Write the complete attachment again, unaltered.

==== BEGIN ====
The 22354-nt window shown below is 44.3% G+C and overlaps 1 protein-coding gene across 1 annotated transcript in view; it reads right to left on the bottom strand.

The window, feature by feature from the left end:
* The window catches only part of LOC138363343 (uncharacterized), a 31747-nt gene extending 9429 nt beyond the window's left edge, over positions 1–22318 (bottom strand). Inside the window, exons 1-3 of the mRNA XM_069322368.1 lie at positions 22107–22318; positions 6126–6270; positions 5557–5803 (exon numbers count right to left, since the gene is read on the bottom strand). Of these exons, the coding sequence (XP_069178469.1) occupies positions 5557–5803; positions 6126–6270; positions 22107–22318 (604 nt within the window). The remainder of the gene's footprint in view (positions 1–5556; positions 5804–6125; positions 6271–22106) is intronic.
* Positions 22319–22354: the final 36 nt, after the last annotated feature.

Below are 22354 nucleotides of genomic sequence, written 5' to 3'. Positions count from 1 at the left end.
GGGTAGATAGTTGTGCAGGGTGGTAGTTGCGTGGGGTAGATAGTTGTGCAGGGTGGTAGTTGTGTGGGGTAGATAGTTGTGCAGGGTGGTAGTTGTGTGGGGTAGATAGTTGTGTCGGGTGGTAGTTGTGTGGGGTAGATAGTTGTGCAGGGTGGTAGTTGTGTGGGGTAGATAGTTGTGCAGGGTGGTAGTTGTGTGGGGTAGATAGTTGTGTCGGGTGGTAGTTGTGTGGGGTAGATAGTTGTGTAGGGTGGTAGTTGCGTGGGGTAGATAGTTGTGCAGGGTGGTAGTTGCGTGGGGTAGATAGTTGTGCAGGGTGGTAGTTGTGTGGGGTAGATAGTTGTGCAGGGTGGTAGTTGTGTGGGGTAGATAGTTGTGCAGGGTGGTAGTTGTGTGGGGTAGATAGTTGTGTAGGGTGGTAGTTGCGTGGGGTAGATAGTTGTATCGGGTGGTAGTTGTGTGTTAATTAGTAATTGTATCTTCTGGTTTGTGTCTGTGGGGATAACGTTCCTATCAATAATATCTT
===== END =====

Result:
The 22354-nt window shown below is 44.3% G+C and overlaps 1 protein-coding gene across 1 annotated transcript in view; it reads right to left on the bottom strand.

The window, feature by feature from the left end:
* The window catches only part of LOC138363343 (uncharacterized), a 31747-nt gene extending 9429 nt beyond the window's left edge, over positions 1–22318 (bottom strand). Inside the window, exons 1-3 of the mRNA XM_069322368.1 lie at positions 22107–22318; positions 6126–6270; positions 5557–5803 (exon numbers count right to left, since the gene is read on the bottom strand). Of these exons, the coding sequence (XP_069178469.1) occupies positions 5557–5803; positions 6126–6270; positions 22107–22318 (604 nt within the window). The remainder of the gene's footprint in view (positions 1–5556; positions 5804–6125; positions 6271–22106) is intronic.
* Positions 22319–22354: the final 36 nt, after the last annotated feature.

Below are 22354 nucleotides of genomic sequence, written 5' to 3'. Positions count from 1 at the left end.
GGGTAGATAGTTGTGCAGGGTGGTAGTTGCGTGGGGTAGATAGTTGTGCAGGGTGGTAGTTGTGTGGGGTAGATAGTTGTGCAGGGTGGTAGTTGTGTGGGGTAGATAGTTGTGTCGGGTGGTAGTTGTGTGGGGTAGATAGTTGTGCAGGGTGGTAGTTGTGTGGGGTAGATAGTTGTGCAGGGTGGTAGTTGTGTGGGGTAGATAGTTGTGTCGGGTGGTAGTTGTGTGGGGTAGATAGTTGTGTAGGGTGGTAGTTGCGTGGGGTAGATAGTTGTGCAGGGTGGTAGTTGCGTGGGGTAGATAGTTGTGCAGGGTGGTAGTTGTGTGGGGTAGATAGTTGTGCAGGGTGGTAGTTGTGTGGGGTAGATAGTTGTGCAGGGTGGTAGTTGTGTGGGGTAGATAGTTGTGTAGGGTGGTAGTTGCGTGGGGTAGATAGTTGTATCGGGTGGTAGTTGTGTGTTAATTAGTAATTGTATCTTCTGGTTTGTGTCTGTGGGGATAACGTTCCTATCAATAATATCTT